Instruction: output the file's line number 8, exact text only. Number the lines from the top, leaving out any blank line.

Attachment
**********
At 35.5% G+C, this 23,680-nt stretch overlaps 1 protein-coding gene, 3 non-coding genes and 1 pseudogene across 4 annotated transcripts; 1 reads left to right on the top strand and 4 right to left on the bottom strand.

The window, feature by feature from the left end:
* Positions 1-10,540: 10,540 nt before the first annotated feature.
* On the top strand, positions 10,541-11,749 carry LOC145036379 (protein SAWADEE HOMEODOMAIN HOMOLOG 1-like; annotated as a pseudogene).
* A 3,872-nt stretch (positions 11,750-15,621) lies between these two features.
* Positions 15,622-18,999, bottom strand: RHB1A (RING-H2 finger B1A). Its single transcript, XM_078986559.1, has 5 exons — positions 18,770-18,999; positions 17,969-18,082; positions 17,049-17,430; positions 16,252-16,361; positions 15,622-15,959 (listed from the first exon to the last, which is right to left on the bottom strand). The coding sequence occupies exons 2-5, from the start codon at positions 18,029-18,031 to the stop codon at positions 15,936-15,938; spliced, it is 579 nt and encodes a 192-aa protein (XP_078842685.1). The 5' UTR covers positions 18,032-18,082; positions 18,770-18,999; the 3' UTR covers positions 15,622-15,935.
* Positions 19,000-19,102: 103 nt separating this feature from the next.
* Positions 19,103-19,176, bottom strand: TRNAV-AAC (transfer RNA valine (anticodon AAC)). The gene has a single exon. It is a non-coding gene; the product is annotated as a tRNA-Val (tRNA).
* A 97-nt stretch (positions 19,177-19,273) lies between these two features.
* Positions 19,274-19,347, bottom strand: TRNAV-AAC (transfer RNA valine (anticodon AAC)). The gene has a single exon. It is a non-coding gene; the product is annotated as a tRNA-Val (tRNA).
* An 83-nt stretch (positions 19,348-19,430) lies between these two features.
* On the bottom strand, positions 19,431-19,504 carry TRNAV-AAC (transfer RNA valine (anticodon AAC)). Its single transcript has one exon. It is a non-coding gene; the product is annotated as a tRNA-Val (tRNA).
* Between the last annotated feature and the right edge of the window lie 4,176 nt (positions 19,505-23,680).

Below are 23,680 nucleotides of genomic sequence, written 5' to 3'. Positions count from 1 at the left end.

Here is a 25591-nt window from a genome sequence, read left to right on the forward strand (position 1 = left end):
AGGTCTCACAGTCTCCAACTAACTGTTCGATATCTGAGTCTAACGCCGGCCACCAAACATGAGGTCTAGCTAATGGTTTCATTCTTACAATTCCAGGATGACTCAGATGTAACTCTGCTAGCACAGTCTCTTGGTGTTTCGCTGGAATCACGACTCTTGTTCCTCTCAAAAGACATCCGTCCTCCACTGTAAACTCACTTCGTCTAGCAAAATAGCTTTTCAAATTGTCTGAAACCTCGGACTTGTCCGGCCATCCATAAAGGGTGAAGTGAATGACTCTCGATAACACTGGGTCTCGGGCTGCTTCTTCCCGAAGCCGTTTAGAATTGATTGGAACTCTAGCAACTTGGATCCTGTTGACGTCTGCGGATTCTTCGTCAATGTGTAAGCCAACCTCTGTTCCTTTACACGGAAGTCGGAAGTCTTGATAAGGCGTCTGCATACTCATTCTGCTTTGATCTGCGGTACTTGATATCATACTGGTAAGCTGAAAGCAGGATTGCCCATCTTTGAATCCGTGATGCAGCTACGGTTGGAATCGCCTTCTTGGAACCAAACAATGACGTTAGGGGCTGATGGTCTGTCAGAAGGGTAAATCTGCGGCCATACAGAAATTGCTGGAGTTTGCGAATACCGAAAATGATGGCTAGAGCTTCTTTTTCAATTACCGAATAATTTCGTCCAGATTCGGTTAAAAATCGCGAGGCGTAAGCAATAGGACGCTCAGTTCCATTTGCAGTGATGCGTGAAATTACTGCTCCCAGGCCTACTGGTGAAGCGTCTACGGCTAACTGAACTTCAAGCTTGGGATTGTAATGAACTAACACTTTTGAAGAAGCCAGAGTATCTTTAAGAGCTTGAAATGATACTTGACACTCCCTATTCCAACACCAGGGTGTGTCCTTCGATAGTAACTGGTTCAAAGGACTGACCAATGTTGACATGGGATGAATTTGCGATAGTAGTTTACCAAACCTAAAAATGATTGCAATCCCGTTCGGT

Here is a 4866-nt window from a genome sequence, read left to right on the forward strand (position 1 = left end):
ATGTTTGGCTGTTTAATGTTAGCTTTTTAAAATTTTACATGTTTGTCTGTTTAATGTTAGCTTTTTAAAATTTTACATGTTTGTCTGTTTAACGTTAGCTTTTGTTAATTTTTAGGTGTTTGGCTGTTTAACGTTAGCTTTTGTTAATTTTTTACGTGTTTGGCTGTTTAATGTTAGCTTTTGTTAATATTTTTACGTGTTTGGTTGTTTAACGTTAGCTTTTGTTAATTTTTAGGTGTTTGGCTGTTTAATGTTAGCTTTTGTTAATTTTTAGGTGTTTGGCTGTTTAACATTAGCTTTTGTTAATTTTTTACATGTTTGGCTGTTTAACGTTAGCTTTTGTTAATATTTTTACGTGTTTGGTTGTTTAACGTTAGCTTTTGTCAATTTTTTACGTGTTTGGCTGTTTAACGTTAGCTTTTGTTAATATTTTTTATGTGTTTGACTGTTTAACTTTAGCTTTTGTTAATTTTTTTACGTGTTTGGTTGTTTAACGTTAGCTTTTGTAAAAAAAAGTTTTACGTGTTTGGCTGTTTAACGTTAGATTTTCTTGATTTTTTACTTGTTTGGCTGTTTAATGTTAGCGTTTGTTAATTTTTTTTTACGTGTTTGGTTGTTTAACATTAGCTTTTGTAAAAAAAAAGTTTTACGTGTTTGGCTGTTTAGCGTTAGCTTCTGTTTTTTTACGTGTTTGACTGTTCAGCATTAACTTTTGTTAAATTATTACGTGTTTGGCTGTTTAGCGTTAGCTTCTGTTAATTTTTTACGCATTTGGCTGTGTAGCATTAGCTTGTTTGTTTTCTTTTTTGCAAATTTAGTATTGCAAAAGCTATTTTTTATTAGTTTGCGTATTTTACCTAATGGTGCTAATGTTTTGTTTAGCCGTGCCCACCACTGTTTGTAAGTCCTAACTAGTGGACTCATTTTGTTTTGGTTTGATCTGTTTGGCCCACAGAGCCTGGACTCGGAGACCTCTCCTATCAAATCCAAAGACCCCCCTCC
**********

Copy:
* Positions 19,103-19,176, bottom strand: TRNAV-AAC (transfer RNA valine (anticodon AAC)). The gene has a single exon. It is a non-coding gene; the product is annotated as a tRNA-Val (tRNA).